Desktop Shelving Epic Continues: Notched Shelf Added in the Middle

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What began as a simple shelf to raise some of my LEGO sets off the workspace of my desk and rose to incorporate a higher shelf to accommodate more sets that I brought back from my parents’ home is now a three tier Franken-shelf.

It quickly became evident that I needed more shelf space for a few more sets that I had assembled. Also, I noticed that the 16″ space between the lower and upper shelves of the second phase construction was more than necessary. It seemed that 8″ headspace was required for most of my LEGO sets. So, I set about adding a third shelf between the lower and top shelves.

I decided to notch this 1″ x 10″ x 4′ shelf and install it only with deck screws through the upper shelf supports. I measured 46 1/2″ between the two supports and the 1″ x 4″ supports are 3/4″ thick. This is where I made a mistake with my initial cut. My measurements were correct, but during the 5 seconds that it takes for me to talk from my closet (where the desk is) to the living room where I had left my handsaw, my mind misremembered the measurement as 46″ between the supports. This meant that I cut 1/4″ more than needed on each side of the shelf! Luckily, I had a scrap piece of 1″ x 4″ board that I cut 1/4″ fillers from and glued into the notch to fill the missing material.

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The shelf is centered on a line at 8″ between the top of the bottom shelf and the bottom of the top shelf, which is a distance of 16″.

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My deck screws extend through the supports and filler, and enter the shelf securely. They are spaced 1″ inside from either end and the third being in the middle (3/4″ from either end screw).

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The new shelf easily accommodates a number of sets from Star Wars, Lord of the Rings, Harry Potter, and Doctor Who.

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If I had planned out the shelves better than I had, I would have built the entire thing using only wood and deck screws (my previous blog posts explain how I used metal brackets and braces). This would have lowered the cost and it would have had a better craft appearance than horribly kludge-like. Nevertheless, it gets the job done–I can see my sets above and continue building on my clearer workspace below.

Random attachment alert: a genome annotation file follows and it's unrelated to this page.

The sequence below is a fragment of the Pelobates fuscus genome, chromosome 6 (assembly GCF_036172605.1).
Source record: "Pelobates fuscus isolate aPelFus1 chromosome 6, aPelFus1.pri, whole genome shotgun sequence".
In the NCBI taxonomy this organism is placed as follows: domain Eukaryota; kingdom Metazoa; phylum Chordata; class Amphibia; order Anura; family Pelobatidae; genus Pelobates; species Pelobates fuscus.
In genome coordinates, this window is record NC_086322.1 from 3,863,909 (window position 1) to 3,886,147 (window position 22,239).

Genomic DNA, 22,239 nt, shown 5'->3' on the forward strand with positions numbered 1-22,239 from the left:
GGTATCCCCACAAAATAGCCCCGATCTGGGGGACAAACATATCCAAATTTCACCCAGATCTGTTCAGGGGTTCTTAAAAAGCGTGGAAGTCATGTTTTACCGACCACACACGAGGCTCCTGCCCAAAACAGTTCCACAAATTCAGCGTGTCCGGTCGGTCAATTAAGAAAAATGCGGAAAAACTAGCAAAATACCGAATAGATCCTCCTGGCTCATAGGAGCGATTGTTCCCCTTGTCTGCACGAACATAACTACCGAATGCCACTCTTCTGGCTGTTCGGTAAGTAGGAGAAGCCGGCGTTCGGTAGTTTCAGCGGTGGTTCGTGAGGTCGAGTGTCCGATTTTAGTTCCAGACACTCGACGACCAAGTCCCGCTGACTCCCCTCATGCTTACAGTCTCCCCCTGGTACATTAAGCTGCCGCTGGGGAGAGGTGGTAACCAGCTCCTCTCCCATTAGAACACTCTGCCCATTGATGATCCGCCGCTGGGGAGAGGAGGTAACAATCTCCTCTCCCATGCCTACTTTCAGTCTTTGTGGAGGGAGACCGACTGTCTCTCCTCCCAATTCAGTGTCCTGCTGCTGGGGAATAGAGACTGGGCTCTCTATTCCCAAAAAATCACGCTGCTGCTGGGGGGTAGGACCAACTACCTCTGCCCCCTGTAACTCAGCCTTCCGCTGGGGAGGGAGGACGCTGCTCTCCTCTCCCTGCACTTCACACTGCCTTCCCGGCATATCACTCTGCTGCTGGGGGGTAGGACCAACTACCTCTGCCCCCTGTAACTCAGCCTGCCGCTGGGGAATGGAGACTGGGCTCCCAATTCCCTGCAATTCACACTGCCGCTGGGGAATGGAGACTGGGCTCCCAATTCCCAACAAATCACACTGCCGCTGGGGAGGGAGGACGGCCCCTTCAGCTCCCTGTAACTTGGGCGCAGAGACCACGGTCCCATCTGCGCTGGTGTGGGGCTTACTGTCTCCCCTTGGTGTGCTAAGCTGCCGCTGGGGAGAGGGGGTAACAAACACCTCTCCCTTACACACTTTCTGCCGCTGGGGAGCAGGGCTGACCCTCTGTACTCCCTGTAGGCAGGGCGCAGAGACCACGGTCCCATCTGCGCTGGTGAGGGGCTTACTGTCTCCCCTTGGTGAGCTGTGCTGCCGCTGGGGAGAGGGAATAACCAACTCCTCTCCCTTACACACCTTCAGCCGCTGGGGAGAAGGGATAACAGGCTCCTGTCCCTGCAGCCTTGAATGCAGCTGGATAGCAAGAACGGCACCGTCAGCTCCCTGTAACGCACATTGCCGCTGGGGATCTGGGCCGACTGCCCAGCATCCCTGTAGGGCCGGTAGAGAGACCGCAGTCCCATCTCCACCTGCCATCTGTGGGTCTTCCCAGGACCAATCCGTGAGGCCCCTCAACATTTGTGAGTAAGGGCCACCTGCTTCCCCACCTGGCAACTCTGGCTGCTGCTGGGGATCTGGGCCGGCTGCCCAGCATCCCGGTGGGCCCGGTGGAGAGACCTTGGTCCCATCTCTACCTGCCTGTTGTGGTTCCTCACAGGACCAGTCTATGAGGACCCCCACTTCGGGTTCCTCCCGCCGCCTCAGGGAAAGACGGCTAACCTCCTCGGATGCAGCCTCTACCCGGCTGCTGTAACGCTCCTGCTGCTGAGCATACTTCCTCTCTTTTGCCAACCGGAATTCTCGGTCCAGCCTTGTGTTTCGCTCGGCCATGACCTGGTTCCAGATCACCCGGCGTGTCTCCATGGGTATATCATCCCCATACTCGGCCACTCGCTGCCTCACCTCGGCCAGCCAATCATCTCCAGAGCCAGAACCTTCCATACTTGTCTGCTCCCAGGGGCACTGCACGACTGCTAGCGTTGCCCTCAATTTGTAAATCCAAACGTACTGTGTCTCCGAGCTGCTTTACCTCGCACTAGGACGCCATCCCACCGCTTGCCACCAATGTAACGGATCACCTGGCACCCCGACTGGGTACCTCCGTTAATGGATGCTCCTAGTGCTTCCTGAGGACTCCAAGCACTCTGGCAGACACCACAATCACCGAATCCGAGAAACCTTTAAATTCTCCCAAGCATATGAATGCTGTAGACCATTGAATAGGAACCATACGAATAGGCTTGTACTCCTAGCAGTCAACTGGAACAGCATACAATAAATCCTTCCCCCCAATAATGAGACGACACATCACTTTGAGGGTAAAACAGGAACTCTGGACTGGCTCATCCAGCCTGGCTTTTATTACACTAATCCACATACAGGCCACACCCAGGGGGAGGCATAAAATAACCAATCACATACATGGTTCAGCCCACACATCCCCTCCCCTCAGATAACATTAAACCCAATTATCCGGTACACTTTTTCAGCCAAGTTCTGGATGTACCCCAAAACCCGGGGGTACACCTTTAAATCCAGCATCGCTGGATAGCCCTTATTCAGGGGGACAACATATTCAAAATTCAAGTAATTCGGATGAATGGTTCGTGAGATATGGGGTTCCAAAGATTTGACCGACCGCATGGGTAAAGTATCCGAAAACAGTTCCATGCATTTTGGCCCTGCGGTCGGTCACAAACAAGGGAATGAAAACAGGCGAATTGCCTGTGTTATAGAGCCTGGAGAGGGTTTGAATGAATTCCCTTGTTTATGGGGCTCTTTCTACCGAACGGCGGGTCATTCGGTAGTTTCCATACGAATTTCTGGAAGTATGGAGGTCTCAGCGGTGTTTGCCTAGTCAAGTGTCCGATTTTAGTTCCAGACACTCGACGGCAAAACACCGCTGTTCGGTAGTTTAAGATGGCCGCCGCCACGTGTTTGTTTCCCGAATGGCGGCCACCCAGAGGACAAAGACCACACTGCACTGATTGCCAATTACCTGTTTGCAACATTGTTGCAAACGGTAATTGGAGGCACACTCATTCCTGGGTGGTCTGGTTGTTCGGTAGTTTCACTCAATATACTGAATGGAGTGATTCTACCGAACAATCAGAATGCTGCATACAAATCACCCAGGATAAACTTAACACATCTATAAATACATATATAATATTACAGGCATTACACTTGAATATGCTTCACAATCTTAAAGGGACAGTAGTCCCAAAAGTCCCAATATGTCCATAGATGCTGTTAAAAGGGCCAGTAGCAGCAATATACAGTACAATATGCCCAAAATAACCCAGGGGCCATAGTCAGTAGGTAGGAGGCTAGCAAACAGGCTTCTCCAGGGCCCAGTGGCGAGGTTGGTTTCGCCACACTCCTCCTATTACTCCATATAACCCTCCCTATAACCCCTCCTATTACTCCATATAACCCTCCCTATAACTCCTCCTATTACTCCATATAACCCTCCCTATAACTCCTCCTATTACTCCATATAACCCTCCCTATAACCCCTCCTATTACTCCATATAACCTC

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ENGL1101 Sections G3 and L, Fall 2013, Project 2 Narrative Videos Based on John Medina’s Brain Rules

I revised my “Maximizing the Brain” Project 2 Assignment for my current ENGL1101 students at Georgia Tech. It is currently in its third iteration, and I have ideas for its fourth iteration with more radical changes.

In the meantime, my current students have delivered their unique takes on their chosen chapters from John Medina’s Brain Rules. I have included their YouTube-based videos below.

For each project, a team of 4-5 students collaboratively wrote an outline, a script, a revised script (after receiving feedback from another team whose members collaboratively wrote their suggestions/questions). Then, they all contributed to drawing a storyboard for shooting and editing the video, which was also revised with feedback from another team. Finally, they shot and edited their video using equipment from the Georgia Tech Library’s Gadgets Desk (run by Justin Ellis) and software on their computers or in the Library’s Multimedia Studio. Individually, each student completes the project by writing a reflection essay explaining the rhetorical decisions made during each phase of the project.